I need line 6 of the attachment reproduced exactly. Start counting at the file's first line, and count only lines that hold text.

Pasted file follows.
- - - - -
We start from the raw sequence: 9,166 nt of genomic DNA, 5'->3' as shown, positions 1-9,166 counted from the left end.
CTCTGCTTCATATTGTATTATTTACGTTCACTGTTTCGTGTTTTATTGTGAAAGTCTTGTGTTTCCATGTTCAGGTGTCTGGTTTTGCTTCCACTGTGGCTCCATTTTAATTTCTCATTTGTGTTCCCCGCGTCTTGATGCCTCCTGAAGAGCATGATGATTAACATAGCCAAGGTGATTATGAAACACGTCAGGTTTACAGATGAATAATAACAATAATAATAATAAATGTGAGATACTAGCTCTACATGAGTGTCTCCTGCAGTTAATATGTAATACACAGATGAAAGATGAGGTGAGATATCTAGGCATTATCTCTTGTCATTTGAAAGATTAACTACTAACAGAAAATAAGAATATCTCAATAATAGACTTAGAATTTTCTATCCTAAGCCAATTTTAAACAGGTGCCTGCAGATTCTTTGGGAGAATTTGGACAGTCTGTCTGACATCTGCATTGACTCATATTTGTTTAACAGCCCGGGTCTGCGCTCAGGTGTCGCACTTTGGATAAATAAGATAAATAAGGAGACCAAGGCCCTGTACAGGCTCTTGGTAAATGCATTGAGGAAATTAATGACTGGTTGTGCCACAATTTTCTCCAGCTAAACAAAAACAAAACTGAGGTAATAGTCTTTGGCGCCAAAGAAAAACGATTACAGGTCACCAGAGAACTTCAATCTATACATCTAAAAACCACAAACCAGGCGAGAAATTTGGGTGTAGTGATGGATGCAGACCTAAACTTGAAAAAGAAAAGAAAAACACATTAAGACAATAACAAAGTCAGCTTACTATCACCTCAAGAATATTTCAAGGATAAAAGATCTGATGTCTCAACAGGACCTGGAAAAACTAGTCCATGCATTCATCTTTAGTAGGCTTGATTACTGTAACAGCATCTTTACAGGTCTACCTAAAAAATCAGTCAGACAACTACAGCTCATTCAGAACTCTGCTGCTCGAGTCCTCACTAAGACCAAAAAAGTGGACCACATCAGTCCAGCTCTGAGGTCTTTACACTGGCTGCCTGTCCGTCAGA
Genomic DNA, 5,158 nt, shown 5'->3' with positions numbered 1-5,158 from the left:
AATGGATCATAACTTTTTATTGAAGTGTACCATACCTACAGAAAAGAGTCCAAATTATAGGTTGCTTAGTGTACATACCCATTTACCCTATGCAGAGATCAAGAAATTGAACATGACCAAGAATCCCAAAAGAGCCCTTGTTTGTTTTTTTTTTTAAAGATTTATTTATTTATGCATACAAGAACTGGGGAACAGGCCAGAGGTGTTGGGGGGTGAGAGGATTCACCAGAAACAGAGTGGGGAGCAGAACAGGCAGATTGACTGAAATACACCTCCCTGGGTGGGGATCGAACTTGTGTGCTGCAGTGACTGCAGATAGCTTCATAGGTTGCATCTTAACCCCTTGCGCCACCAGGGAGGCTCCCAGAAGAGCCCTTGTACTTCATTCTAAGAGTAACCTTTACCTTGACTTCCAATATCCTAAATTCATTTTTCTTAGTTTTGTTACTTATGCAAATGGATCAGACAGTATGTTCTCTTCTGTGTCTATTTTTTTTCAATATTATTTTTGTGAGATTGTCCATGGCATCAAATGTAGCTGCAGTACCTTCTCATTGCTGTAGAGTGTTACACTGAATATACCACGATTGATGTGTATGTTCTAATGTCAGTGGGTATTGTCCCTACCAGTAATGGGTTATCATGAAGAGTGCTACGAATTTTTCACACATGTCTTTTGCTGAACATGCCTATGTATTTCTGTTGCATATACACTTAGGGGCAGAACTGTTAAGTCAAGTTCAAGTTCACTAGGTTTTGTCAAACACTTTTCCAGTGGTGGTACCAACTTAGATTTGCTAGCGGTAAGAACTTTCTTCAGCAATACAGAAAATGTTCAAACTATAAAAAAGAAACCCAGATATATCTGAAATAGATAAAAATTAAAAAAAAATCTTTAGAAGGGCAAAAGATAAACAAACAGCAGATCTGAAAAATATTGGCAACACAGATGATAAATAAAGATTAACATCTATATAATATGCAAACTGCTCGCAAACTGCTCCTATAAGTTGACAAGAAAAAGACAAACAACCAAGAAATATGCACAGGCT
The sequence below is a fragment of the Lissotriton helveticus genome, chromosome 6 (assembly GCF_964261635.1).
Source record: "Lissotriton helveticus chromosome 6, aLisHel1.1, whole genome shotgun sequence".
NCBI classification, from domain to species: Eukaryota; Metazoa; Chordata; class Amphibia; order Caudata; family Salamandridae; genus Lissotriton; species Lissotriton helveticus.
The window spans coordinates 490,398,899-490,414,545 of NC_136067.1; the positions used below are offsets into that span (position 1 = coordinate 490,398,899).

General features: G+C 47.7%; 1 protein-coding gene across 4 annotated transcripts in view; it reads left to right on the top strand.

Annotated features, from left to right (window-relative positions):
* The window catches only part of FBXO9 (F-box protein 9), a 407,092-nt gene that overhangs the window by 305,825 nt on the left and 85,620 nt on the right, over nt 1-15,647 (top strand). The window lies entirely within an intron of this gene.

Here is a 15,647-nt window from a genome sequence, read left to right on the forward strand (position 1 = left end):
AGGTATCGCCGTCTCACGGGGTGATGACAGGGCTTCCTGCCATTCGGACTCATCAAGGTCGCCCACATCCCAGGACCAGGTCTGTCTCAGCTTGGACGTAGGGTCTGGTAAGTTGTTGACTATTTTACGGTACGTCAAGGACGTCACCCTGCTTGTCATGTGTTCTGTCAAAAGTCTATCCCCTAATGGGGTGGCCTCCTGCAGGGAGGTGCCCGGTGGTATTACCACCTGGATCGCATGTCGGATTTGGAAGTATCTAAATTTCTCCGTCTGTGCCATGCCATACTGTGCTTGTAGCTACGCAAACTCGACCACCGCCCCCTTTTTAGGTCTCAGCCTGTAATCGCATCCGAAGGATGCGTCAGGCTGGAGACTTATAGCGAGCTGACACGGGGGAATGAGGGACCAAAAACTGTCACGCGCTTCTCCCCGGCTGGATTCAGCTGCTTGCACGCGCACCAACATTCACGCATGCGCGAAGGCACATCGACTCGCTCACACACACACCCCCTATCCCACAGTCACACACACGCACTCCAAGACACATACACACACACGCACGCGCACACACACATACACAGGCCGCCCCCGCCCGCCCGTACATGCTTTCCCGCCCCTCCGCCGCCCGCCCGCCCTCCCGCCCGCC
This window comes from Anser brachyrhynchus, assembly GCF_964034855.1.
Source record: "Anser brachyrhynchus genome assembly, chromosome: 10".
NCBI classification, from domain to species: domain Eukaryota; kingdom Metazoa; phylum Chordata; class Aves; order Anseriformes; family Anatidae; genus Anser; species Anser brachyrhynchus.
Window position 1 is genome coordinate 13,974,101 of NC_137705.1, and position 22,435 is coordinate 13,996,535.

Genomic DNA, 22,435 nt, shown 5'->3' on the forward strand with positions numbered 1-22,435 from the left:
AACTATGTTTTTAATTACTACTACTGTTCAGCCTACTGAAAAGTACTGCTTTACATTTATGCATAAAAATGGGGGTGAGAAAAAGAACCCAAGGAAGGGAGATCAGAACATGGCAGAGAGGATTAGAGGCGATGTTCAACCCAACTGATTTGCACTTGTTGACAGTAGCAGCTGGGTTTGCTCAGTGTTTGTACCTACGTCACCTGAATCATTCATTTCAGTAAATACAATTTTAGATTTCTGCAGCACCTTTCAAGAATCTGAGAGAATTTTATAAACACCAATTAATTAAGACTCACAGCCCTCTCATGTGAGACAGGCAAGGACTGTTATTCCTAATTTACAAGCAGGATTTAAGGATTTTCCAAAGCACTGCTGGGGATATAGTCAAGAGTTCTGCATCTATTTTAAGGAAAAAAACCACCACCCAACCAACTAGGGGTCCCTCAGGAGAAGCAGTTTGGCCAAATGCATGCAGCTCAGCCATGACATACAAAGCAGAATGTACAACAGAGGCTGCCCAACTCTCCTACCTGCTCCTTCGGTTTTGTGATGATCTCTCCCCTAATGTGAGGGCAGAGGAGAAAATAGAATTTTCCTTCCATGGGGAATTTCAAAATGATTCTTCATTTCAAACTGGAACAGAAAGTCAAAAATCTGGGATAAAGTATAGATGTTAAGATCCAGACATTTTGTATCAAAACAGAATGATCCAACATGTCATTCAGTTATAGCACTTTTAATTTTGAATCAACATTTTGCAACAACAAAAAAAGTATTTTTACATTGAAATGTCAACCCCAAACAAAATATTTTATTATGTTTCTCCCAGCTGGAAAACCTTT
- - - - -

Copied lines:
Source record: "Lissotriton helveticus chromosome 6, aLisHel1.1, whole genome shotgun sequence".